Tax Blog

What Exactly is the IRS?

The Internal Revenue Source (IRS) is a federal agency. Specifically, it is a bureau within the Department of the Treasury. Interestingly, the IRS was first created in 1862 when President Lincoln signed a law to help pay for Civil War expenses incurred by the federal government.

Of course, the IRS of 1862 was of a much different form than the one we are familiar with today. The current IRS was created by the secretary of the Treasury. This was permitted by Congress in Section 7801 of the Internal Revenue Code. The IRS is run by the Commissioner of the IRS, who is currently Charles Rettig. Unlike members of Congress, the IRS Commissioner is not “elected,” rather he is appointed by the President.

As an agency, the IRS is a part of the federal government and is tasked with collecting taxes. It has the authority to create the rules surrounding this process in order to facilitate the agency’s goals. Agencies are created by congressional statutes, which set certain limits on what agencies can and cannot do. The IRS promulgates regulations regarding federal taxes based on the authority given to it by Congress.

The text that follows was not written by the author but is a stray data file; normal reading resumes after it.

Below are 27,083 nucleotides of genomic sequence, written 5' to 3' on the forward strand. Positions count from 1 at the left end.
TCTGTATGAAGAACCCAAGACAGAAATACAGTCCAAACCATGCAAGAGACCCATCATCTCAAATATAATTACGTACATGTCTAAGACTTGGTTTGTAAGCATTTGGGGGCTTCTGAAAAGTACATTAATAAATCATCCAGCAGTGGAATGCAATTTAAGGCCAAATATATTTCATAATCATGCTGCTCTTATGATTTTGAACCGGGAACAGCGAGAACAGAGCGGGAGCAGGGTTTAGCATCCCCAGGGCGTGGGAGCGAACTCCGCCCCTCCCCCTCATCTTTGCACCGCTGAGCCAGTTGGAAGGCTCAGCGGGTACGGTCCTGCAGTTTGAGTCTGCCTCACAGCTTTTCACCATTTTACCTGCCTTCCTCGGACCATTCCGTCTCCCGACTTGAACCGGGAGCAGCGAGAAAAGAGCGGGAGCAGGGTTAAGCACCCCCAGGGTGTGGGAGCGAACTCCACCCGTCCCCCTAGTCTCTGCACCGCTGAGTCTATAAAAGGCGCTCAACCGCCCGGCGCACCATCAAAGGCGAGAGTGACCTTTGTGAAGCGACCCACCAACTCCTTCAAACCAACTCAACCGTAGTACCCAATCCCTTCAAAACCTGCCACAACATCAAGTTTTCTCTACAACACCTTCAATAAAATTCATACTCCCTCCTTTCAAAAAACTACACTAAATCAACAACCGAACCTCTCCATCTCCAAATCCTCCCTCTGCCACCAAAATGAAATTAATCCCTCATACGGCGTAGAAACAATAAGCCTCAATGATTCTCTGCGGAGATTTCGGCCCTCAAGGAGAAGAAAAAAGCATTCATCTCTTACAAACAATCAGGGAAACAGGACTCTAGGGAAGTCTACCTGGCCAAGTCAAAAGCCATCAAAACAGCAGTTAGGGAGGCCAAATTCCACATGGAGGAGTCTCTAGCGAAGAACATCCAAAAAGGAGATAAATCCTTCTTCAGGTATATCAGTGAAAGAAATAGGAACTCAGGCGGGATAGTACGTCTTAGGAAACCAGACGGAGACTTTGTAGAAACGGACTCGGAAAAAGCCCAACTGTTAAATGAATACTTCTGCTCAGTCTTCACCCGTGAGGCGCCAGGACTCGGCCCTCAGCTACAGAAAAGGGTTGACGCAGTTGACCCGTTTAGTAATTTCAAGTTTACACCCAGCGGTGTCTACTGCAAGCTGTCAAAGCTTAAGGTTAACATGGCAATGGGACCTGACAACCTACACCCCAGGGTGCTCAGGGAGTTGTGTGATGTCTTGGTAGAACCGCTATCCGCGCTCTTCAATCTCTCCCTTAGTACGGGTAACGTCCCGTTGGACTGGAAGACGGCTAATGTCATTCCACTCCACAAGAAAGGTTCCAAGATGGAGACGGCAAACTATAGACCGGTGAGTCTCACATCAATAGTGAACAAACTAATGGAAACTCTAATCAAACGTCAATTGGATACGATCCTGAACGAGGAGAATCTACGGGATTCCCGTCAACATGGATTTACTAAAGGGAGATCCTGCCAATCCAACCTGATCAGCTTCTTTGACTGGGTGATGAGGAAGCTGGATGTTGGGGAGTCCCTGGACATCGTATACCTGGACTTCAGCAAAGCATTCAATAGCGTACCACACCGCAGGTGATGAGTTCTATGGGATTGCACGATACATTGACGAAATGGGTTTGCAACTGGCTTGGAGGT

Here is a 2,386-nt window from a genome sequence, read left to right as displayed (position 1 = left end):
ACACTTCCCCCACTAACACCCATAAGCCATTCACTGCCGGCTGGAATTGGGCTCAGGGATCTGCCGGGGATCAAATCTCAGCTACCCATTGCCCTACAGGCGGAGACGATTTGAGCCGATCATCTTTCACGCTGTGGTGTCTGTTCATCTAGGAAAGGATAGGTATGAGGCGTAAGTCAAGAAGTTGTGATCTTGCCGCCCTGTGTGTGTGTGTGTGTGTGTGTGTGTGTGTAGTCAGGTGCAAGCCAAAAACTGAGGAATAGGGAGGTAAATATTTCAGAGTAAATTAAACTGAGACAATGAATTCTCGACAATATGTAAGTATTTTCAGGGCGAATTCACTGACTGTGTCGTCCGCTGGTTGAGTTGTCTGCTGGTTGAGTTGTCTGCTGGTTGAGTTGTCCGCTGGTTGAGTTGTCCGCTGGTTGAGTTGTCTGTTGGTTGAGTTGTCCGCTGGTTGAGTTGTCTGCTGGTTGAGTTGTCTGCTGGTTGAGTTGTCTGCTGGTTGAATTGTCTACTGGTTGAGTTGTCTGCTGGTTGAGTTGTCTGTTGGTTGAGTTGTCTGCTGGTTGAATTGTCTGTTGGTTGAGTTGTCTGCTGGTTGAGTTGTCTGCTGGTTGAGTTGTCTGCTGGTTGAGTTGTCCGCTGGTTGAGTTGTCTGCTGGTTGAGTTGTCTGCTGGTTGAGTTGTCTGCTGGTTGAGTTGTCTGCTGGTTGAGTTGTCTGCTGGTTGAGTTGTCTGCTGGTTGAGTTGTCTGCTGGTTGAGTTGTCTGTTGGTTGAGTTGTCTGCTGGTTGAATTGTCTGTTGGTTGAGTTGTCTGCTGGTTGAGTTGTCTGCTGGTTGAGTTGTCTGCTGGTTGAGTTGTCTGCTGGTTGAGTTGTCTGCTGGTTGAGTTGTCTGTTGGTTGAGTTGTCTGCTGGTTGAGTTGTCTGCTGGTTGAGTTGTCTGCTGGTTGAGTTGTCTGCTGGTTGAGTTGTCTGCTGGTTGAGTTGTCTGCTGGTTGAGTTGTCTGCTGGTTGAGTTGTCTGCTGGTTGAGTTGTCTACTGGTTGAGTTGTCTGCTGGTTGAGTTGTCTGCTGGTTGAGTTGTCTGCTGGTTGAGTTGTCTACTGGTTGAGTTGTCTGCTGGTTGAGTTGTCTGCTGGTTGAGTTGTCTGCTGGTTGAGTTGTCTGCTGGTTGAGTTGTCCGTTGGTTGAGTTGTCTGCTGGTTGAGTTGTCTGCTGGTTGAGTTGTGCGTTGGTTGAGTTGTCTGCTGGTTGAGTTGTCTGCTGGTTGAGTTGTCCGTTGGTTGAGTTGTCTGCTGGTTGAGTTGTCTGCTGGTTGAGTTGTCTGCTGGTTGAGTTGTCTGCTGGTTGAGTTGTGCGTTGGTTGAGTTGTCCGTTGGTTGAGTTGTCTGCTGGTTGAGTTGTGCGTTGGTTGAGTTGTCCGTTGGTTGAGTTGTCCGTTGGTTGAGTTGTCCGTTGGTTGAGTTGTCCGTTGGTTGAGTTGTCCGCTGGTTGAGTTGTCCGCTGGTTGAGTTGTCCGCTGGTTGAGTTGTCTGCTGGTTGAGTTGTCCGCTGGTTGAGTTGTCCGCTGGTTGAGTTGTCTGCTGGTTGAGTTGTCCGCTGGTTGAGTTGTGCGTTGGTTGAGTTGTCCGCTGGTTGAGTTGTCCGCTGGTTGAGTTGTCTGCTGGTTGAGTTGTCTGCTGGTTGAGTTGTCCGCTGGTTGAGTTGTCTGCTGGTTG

Did you know that April 15th has not always been the tax filing deadline? It was originally March 1, and this was because of the timing of the ratification of the 16th Amendment, which permits the federal government to collect income taxes. The professionals at The Center for Financial, Legal, and Tax Planning, Inc. are more than knowledgeable with regard to the IRS. Please contact us at (618) 997-3436 for more information.



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